As a politician, Hogg believes he has served three constituencies: his own values, principles and beliefs; the people who elected him; and his party.
But he was always interested in building consensus beyond partisan lines and widening government’s focus beyond solely a market economy.
He’s fond of quoting political economist John Stuart Mill’s words in On Liberty: “He who knows only his own side of the case knows little of that. His reasons may be good, and no one may have been able to refute them. But if he is equally unable to refute the reasons on the opposite side, if he does not so much as know what they are, he has no ground for preferring either opinion…”
As an extension of Hogg’s desire for fairness, his local office has been known for trying to help constituents with their crises.
“It’s not something that you realize is your role when you’re first elected,” Hogg said.
Sometimes there have been clear wins, Logan noted, and sometimes there haven’t.
“In the day-to-day grind, you don’t always feel you can come up with a solid solution but you can offer an ear and understanding,” she said. “It’s not just accounts work. You become aware of people’s environments, and it’s not all sunshine and roses.”
“Sometimes we’ve been driving people to a rehab place and hoping for the best,” Paterson added.
“I’ve only been terrified a couple of times,” Logan said, relating an incident in which a drug user went on a rampage, leaping on tables and breaking things. Although he was soon in police custody, Logan said, “I was traumatized for a couple of days.
“And then he came in a month later and apologized.”
Hogg has always been “active in fighting for non-profits,” Logan noted, and there have been many wins there: “A lot of projects wouldn’t have come into being without him going to bat for them.”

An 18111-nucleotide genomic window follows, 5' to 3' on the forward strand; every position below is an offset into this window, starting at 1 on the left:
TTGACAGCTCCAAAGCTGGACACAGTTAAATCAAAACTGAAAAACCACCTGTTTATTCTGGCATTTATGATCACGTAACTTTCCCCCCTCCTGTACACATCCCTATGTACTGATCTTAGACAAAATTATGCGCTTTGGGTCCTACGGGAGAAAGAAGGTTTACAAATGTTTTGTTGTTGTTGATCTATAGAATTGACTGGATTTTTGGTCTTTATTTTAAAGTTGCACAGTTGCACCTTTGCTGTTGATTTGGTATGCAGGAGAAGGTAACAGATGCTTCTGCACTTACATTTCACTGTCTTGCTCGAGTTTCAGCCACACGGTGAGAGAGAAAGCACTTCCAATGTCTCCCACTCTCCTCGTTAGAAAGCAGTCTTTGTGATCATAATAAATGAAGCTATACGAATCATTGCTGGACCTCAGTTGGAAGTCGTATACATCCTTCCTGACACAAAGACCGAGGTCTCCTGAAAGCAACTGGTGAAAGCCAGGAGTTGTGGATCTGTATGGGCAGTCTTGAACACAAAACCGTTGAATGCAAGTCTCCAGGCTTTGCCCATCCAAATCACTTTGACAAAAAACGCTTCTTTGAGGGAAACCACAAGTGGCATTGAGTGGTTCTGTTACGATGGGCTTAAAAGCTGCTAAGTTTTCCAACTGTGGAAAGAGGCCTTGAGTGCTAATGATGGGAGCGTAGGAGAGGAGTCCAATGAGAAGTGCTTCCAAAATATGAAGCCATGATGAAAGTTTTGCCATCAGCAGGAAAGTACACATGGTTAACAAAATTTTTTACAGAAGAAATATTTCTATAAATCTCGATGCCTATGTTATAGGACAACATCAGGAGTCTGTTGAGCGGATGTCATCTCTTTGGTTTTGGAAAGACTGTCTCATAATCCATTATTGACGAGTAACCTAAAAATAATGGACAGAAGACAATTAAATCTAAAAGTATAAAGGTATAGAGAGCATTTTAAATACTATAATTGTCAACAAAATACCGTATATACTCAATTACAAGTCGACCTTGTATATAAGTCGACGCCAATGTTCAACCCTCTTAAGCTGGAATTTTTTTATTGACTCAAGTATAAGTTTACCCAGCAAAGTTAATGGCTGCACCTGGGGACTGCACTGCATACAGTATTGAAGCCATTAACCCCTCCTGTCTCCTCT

As for Hogg’s next move at age 72, he said he is undecided. He’s been approached by 11 organizations who want him to sit on their boards; he has been asked to teach post-graduate studies at SFU; and he’s had three or four full-time-job offers.
He, Logan and Paterson said that even after the office closes after the May election, it’s likely they will work together again on community projects – although it’s too early to contemplate specifics.
“I’d work with him any time,” said Logan. “I’d be honoured.”
“It’s always been a friendship,” Paterson said. “It started as that and it will always be that.”
There’s no doubt community service will be part of his own equation, Hogg said, as he was set up for that years ago by his mother.
It was the late Kay Hogg who encouraged him to get involved in Little League coaching when he was still in Grade 11. And when, two years later, he went to White Rock council to ask for support for his league at an Edmonton championship, she listened to his complaints about the experience.
“That was my first contact with the local political process, and I told her, ‘Mom, it’s a bunch of old people making silly decisions.’
“She said, ‘I thought I raised you that if you didn’t like what was going on, you’d get involved and try to change it for the better.’
“I had many sleepless night over that, but what she said resonated. When I started looking at running for political office, it was because of that little thing she dropped in my mind.”
A new MLA is to be elected May 9.